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The Bridgewater Triangle
I may have bitten off more than I could chew. Between my high expectations for this area and the vast size, I was putting myself in front of a big endeavor. As usual far too little resources were available, namely time. I hit the road as soon as I could. Leaving my hotel in the late afternoon meant another dinner on the road, followed by large quantities of caffeine. Knowing me there is usually a second dinner in there too. When your days are 20 hours long, you tend to need the extra fuel to keep yourself running.
I had done my homework before tonight and was looking forward to all the Bridgewater Triangle had to throw at me. Everything. No, really. This area in the south eastern portion of Massachusetts has been home to Bigfoot sightings, giant serpents, black panthers, Indian curses, ghosts, cult ritualistic practices, hauntings, unexplained murders, very unexplained suicides, even ancient and unknown remains of a civilization that may still hold evidence that will require our history books to be re-written. So yeah, I was pretty excited to see how the night would play out. Right off the bat I had trouble getting in contact with the curator of the Dighton Rock museum that was going to educate me on the ancient relics found in the area. Even if I wasn’t going to be able to learn more about the Dighton Rock discovery I could take comfort in spending time in the land of the Wampanoag. If that isn’t familiar perhaps you might recognize their more famous member Squanto. He may have been the only thing that saved the last 20 some pilgrims from their second year of dwindling numbers. Of course as I always say, time is a limited resource and residential expert Chris of Massachusetts Paranormal Crossroads had a scheduling conflict at the last minute. I was once again, on my own.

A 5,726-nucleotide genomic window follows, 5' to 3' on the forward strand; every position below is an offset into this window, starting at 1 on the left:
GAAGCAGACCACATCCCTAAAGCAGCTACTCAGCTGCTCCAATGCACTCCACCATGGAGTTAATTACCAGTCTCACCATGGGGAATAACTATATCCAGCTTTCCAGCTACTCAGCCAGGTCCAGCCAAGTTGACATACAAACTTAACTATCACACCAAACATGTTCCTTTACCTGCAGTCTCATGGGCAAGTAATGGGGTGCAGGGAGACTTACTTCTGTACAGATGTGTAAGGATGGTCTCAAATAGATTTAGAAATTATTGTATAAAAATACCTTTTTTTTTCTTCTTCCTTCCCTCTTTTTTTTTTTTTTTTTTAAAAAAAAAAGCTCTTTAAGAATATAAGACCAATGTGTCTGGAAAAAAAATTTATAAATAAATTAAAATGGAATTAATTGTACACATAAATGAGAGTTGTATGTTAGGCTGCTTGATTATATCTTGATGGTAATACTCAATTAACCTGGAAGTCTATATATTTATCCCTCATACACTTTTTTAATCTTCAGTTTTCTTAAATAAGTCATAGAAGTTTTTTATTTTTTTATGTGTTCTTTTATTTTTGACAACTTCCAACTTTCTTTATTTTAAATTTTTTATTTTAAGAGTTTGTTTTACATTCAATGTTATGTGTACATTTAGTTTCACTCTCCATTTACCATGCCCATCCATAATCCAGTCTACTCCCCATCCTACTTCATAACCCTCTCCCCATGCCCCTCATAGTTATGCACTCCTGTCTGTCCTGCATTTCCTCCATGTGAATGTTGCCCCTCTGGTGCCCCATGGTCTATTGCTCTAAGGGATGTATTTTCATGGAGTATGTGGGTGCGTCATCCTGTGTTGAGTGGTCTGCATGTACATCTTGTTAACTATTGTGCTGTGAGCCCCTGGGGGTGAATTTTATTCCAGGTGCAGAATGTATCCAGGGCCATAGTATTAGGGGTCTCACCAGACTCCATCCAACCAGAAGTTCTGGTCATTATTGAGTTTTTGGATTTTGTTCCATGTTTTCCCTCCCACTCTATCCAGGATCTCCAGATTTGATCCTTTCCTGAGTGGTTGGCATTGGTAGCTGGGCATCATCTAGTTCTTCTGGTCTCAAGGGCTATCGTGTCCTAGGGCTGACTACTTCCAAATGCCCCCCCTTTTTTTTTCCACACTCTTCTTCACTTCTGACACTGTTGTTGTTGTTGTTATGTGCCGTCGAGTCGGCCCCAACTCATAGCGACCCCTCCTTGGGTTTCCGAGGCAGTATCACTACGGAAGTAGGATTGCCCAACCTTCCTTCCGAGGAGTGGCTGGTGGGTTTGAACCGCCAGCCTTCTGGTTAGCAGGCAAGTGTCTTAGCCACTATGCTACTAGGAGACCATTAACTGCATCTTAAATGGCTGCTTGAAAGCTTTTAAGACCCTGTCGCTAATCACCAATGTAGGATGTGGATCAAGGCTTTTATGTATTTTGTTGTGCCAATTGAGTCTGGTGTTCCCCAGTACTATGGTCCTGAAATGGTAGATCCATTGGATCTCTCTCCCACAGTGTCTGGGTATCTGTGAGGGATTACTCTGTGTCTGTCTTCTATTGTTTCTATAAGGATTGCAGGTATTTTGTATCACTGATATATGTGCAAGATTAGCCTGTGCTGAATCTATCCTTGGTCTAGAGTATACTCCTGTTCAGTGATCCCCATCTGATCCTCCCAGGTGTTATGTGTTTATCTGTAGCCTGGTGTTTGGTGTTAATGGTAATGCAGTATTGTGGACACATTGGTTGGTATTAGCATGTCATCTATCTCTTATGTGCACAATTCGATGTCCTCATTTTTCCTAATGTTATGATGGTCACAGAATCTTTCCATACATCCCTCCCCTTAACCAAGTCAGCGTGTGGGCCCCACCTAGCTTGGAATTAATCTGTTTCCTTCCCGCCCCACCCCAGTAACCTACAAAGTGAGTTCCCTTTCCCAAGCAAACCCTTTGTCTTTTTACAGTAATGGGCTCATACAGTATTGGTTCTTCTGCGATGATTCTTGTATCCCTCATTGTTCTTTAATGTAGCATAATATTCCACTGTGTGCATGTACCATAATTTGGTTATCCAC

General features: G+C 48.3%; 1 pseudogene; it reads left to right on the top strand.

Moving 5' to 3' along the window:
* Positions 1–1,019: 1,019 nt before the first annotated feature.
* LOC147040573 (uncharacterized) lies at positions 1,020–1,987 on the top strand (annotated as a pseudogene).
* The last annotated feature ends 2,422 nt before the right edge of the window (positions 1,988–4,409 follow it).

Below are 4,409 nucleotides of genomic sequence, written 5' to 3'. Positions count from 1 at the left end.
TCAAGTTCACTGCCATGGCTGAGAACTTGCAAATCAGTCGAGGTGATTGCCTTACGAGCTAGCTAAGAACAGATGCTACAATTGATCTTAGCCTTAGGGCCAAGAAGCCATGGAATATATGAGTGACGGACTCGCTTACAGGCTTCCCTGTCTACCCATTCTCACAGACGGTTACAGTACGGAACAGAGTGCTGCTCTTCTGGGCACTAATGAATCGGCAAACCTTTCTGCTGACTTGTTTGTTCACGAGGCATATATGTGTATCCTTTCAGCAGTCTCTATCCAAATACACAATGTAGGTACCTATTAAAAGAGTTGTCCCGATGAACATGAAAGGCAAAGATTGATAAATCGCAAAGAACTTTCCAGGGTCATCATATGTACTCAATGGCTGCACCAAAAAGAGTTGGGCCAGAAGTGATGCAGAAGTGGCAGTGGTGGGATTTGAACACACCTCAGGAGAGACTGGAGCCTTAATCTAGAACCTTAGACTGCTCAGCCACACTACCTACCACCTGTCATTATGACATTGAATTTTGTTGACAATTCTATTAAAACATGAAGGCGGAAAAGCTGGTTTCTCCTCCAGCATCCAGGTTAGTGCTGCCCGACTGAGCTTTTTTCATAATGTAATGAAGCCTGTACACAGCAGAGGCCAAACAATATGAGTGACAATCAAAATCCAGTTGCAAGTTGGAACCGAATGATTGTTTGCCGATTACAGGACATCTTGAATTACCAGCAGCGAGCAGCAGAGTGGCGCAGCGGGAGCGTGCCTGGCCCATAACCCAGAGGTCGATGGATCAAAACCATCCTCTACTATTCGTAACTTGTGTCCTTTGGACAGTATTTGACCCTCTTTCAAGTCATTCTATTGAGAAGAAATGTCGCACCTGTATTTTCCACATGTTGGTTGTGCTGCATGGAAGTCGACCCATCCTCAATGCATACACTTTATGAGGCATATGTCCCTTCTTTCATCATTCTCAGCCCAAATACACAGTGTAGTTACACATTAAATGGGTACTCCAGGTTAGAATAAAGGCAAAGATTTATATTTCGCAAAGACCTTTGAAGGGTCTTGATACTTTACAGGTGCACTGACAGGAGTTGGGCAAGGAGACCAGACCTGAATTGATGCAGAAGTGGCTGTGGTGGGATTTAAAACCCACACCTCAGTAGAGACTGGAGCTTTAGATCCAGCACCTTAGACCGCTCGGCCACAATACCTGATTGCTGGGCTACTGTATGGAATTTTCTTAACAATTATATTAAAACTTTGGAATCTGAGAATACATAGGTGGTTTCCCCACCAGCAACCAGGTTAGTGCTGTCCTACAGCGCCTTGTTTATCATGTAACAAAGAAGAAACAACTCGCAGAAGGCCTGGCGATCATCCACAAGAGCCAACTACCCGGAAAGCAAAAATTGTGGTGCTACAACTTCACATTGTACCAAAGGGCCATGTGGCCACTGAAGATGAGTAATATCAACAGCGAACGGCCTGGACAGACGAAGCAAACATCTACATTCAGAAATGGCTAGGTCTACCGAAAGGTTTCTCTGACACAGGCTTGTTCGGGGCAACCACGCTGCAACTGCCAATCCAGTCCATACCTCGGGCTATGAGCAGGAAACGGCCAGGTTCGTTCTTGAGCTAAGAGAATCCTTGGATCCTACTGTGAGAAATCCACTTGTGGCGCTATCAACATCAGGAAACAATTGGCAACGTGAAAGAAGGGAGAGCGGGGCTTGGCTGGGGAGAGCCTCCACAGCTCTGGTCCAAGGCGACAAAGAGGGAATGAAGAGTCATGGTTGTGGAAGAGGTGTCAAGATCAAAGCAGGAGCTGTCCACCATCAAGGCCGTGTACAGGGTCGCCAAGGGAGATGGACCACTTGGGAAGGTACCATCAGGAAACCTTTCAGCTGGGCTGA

No big deal, I had a list of places that I wanted to be sure to make time for. There were many to choose from in an area covering 200 square miles. First on my drive, geographically speaking, was Hockomock Swamp. It looked quite large on my atlas, but alas it seemed that urban development made it less marshy and more neighborhood than in days past. The indigenous people in the area had named this 6,000 acre area Hockomock. Reportedly meaning “place where spirits dwell.” Cool right? Despite its size it did take some extra driving to find some rural surroundings. Once wet wilderness was found I could easily imagine running into a skunk ape, or mysterious glowing orbs of light. I didn’t experience them but others have reported just those things here. Back in the truck and down the road I pass a cemetery that I have to check out. It is perfectly nestled in the woods on three sides. The cemetery backs up to the swamp in the rear and is minutely discrete. I park down the street in an unfinished road, hoping to remain discrete myself. Walking back down the narrow road I notice the cemetery is anything but recent. I walk through admiring the stones some more than one hundred years old. I am watched by nervous neighbors notifying each other to my mysterious presence. It is times such as these it helps to have a large professional video camera on your shoulder coupled with a photographer’s coat. Costumes or in some cases my natural wardrobe has kept me from being hassled more times than I can count, I’m sure of it. No mysterious orbs or creatures make themselves known to me but not for the lack of my creating opportunities for them to.